August 8, 2003
The stock market has been, for the most part, in the tank for almost three years now. Yet the real estate market, in general, has held up nicely during that time. Homeowners in many parts of the country have been blessed with rising property values. As a result, many investors are readjusting portfolios to increase their real estate exposure and decrease their stocks and bonds.
Why is the real estate market doing so well while the rest of the economy is struggling? There are many factors involved, but a primary one is mortgage interest rates, which are at their lowest level since the 1960s. According to Jamie Hoggatt, BBA '96, president of Megamerica Mortgage Group Inc. of San Antonio, (at the first of June) interest rates on a 30-year, fixed-rate loan were 5.2 percent, while interest rates on a 10- to 15-year loan were 4.6 percent. "This is the lowest mortgage interest rates have been in the last 40 years," Hoggatt says.
Interest rates are low for several reasons. First, inflation in recent years has been minimal; second, the economy is struggling; and third, there has been an easing of Federal Reserve policy, in part to stimulate the moribund economy. In regard to the real estate market, as interest rates fall, people can afford to borrow more, which means they can afford to pay more, making real estate values rise. The result is that people are buying new and existing homes in record numbers, and there doesn't seem to be anything on the radar screen to lead experts to believe interest rates will rise in the near future.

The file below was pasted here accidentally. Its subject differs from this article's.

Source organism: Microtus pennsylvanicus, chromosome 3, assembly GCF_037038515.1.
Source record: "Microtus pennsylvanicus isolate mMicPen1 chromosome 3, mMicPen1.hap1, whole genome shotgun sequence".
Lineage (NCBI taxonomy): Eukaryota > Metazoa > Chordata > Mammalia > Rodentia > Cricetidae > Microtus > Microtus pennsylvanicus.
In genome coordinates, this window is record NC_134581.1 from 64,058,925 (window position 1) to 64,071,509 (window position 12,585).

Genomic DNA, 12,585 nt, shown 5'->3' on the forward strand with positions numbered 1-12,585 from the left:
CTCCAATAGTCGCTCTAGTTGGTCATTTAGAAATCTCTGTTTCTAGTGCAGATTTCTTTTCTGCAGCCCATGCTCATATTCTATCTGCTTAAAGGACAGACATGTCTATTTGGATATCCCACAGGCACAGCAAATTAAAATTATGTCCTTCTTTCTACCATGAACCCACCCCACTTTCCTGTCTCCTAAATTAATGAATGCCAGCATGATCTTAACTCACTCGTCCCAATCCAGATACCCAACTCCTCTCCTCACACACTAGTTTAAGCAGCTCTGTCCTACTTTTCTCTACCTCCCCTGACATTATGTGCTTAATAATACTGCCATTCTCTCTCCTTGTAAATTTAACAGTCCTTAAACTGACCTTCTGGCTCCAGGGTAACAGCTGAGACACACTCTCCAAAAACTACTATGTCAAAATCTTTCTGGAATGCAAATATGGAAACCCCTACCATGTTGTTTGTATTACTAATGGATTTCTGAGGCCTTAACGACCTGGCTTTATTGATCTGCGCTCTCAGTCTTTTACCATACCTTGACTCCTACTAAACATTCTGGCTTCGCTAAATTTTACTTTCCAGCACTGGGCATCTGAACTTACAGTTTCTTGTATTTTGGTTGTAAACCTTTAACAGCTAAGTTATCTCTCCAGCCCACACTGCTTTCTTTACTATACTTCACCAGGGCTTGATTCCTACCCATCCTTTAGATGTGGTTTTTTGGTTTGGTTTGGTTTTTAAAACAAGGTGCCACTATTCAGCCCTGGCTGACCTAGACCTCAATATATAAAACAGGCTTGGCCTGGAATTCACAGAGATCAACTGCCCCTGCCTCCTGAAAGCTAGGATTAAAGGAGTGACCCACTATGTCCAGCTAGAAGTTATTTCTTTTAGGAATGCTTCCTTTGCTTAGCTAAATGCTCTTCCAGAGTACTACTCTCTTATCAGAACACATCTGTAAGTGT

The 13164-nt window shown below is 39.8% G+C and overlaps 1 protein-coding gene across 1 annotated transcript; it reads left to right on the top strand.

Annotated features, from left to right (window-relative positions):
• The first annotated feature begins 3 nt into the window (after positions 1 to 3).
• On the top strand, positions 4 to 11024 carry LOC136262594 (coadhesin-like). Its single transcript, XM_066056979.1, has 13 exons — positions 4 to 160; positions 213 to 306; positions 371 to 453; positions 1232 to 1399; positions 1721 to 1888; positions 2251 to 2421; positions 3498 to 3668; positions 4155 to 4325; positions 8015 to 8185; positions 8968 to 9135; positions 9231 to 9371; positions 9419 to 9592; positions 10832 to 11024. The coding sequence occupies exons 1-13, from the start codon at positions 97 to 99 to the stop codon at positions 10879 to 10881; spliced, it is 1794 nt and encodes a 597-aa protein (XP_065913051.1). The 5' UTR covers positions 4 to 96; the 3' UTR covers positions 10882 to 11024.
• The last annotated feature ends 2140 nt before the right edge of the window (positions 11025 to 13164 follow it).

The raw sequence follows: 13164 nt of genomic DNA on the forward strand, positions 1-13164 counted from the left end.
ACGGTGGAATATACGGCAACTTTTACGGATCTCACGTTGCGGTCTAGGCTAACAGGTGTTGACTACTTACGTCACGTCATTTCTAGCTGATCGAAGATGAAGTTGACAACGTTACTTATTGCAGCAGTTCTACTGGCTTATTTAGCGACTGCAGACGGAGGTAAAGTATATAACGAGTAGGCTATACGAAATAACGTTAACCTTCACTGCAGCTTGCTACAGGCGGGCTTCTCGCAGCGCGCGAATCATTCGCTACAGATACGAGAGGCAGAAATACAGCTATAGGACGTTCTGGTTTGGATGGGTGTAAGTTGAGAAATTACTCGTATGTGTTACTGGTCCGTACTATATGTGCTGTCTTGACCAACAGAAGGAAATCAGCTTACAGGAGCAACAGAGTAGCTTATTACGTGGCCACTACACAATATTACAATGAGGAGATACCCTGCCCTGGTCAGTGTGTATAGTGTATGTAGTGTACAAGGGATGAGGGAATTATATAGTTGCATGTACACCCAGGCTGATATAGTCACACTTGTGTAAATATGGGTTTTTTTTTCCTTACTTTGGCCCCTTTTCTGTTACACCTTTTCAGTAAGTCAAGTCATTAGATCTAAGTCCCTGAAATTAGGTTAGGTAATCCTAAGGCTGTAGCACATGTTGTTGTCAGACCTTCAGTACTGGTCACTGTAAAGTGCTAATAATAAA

Furthermore, in addition to a booming real estate market, current homeowners are rushing in droves to refinance their mortgages. To decide if refinancing is the right step, consider a few factors. The rule-of-thumb used to be that interest rates had to drop at least 2 percentage points and the homeowner had to remain in the home for at least two more years before refinancing was feasible. That no longer is the case. Rather, homeowners should view the decision from an investment perspective, i.e., what will it cost to refinance the existing mortgage loan and measure that against the benefits of refinancing. Two major points to consider are that refinancing at a lower interest rate will lower monthly payments, but with rates so low, it also may enable you to reduce the term or remaining years on the loan, thereby saving additional interest.
Consider the following illustration. If you bought a home for $200,000 in January 1998 using a mortgage loan of $160,000 with a 7 percent interest rate for 30 years, your payment would be $1,064.48 per month. Assuming you had made 60 payments on your original loan, you now owe $150,610. If you were to refinance that amount at 6 percent (only a 1 percent difference) for 25 years, your monthly payment would drop to $970.38 per month -- a savings of $94.10.
To decide if the move is financially sound, figure what it would cost to refinance the original mortgage loan. Hoggatt says the industry average is $1,600, so if you invest that amount to refinance and lower your mortgage payment by $94.10, what will your return be? If you stay in the home for at least two more years, the return on that $1,600 investment would be approximately 36 percent per year. That certainly beats the return currently available on money market accounts or certificates of deposit. In fact, you will have recovered your $1,600 investment in only 17 months. Obviously, the greater the interest rate differential, the greater the return on your investment.
There aren't many sure things in finance, but if the numbers remain where they have been recently, there's good reason to consider either purchasing a new or existing home or refinancing your present mortgage.
Dr. Delaney, BA '74, MA '81 and PhD '87 (University of Florida), is associate professor in the Finance, Insurance and Real Estate Department in the Hankamer School of Business.